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Watch a man sing 'If I Only Had a Brain' filmed on new super-fast MRI

Thanks to magnetic resonance imaging at 100 frames per second, researchers can watch the muscles involved in singing in action.

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A new way of taking magnetic resonance imaging videos allows researchers to watch the muscles involved in singing in action. Screenshot by Michelle Starr/CNET

There's an old adage that it takes more muscles to frown than in takes to smile, but singing takes the muscle biscuit. When we sing, we use around 100 muscles in the throat, face, jaw, lips, tongue and chest. The sound starts in the larynx, or voice box, by the vibrations of the two vocal folds, controlled by a variety of muscles, which also manipulate pitch and volume. Muscles in the mouth, lips and tongue alter the sound as it passes through.

Now, a new way of taking magnetic resonance imaging videos will allow researchers to study exactly how all these parts of the neck and face work together in perfect harmony to produce beautiful music.

"The fact that we can produce all sorts of sounds and we can sing is just amazing to me," said Aaron Johnson, affiliate faculty member in the Bioimaging Science and Technology Group at the Beckman Institute and assistant professor in speech and hearing science at the University of Illinois.

"Sounds are produced by the vibrations of just two little pieces of tissue. That's why I've devoted my whole life to studying it: I think it's just incredible."

Johnson, who spent 10 years as a professional chorus singer, is particularly interested in the changes aging produces on the vocal system.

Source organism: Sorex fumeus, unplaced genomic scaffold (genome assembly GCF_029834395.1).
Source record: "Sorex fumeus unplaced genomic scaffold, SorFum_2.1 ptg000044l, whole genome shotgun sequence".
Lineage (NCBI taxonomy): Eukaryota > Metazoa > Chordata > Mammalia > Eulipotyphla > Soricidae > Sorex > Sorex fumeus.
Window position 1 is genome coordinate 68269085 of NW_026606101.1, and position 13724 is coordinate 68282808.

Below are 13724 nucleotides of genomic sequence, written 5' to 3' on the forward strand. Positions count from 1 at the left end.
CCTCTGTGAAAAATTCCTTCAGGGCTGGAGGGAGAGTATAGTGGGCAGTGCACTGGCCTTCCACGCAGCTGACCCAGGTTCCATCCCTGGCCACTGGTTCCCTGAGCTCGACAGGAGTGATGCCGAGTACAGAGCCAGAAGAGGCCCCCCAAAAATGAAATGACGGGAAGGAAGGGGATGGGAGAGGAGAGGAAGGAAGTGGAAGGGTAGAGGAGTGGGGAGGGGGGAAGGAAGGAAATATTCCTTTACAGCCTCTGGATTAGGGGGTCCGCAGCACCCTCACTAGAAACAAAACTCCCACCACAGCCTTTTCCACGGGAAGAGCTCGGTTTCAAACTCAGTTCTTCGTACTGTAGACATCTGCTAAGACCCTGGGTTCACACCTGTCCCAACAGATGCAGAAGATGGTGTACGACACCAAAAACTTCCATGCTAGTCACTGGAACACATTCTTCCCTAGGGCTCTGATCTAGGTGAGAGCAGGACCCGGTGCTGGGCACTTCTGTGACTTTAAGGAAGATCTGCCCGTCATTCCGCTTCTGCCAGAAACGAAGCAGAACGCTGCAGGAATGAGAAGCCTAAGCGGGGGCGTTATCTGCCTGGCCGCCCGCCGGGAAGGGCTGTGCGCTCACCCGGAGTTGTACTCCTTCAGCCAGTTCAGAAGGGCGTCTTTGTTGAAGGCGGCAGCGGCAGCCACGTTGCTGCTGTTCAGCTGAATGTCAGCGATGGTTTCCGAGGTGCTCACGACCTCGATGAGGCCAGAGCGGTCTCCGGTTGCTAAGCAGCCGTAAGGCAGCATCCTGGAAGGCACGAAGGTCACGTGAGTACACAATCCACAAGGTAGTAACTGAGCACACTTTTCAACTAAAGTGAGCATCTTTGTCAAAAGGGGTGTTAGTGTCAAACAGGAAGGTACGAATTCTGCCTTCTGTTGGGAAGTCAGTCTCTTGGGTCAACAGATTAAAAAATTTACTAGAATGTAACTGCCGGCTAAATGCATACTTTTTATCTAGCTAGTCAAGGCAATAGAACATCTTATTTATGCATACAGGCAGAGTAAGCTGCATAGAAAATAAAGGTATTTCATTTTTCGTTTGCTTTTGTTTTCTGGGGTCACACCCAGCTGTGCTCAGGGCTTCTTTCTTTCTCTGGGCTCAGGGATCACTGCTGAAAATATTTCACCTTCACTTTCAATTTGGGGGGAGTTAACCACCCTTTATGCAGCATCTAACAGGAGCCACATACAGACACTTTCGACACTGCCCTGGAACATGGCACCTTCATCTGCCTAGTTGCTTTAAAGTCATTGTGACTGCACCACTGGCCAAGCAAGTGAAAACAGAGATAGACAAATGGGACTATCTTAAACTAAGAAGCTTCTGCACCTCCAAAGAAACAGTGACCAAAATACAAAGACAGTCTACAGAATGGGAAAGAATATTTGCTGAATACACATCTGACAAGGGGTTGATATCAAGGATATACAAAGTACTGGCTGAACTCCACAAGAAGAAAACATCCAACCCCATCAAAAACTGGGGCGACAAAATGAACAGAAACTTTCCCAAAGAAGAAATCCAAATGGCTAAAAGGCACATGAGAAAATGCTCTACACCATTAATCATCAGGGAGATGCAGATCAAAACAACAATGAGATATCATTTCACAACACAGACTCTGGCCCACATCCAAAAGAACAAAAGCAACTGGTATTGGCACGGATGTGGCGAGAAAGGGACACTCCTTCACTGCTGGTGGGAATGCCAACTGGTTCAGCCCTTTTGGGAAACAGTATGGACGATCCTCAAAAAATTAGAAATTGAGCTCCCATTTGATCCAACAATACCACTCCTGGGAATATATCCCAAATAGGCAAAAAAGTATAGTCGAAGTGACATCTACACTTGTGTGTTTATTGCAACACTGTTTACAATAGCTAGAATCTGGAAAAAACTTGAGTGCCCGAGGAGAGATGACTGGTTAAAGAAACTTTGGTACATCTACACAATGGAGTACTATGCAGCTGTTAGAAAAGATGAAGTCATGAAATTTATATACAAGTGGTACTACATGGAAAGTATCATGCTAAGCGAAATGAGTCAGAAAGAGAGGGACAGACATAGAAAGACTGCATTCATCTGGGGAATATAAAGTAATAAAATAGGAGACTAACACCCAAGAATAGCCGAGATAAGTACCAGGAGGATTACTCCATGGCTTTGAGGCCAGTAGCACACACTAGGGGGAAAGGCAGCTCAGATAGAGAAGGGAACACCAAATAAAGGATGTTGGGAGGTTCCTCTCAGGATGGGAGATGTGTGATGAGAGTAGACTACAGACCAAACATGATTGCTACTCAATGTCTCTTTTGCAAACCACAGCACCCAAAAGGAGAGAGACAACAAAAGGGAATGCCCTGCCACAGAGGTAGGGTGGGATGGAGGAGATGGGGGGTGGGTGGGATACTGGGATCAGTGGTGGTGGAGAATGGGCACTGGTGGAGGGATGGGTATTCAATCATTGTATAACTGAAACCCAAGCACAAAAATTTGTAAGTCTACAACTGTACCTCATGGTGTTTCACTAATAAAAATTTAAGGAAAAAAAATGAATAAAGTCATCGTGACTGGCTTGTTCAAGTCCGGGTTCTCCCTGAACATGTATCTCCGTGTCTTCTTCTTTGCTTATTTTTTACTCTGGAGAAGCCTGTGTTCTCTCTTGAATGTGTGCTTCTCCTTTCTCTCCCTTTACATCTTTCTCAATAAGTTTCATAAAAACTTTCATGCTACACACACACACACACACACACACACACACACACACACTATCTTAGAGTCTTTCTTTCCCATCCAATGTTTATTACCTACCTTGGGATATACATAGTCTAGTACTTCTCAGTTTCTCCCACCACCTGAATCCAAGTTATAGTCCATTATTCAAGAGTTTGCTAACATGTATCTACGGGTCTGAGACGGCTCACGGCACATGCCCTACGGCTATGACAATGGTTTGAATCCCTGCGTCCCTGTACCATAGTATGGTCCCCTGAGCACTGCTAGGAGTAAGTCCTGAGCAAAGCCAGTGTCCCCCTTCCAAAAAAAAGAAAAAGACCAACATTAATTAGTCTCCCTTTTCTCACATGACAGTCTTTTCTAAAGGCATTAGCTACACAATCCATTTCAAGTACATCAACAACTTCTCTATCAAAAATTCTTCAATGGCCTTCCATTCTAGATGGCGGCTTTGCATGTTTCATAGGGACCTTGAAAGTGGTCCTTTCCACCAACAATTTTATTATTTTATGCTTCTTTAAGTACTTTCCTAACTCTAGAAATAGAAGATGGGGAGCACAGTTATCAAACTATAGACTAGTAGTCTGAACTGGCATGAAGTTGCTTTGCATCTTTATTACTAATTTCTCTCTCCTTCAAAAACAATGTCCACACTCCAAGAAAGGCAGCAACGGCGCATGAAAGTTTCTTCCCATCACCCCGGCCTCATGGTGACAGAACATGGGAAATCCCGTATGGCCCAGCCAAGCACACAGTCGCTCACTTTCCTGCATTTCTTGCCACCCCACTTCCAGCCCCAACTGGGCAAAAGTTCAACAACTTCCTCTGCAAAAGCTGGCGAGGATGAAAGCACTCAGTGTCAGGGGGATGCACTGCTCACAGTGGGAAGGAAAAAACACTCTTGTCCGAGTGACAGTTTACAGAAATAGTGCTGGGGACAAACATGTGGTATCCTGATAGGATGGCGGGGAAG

"The neuromuscular system and larynx change and atrophy as we age, and this contributes to a lot of the deficits that we associate with the older voice, such as a weak, strained, or breathy voice," he said.

"I'm interested in understanding how these changes occur, and if interventions, like vocal training, can reverse these effects. In order to do this, I need to look at how the muscles of the larynx move in real time."

To do this, Johnson used an MRI machine capable of taking video in real time at a rate of 100 frames per second, without losing resolution, a technique developed at the Beckman Institute. Typically, MRI machines can only take video at a rate of 10 frames per second, which is inadequate to capture the rapid tiny movements of the tongue and other muscles in the head, face and neck.

Last year, UK-based musician Sivu created a music video by laying in an MRI machine and singing; however, the footage was shot over a period of around three hours and later stitched together into a seamless movie. The Beckman Institute's technique is filmed in real time and requires no editing.

"The technique excels at high spatial and temporal resolution of speech -- it's both very detailed and very fast. Often you can have only one these in MR imaging," said Brad Sutton, technical director of the Institute's Biomedical Imaging Center and associate professor in bioengineering at the University of Illinois.

"We have designed a specialised acquisition method that gathers the necessary data for both space and time in two parts and then combines them to achieve high-quality, high-spatial resolution, and high-speed imaging."

Johnson's team is currently investigating whether group singing activities with older adults will help maintain, or even improve, the structure of the larynx, resulting in more powerful voices.

The full study can be found online in the journal Magnetic Resonance in Medicine.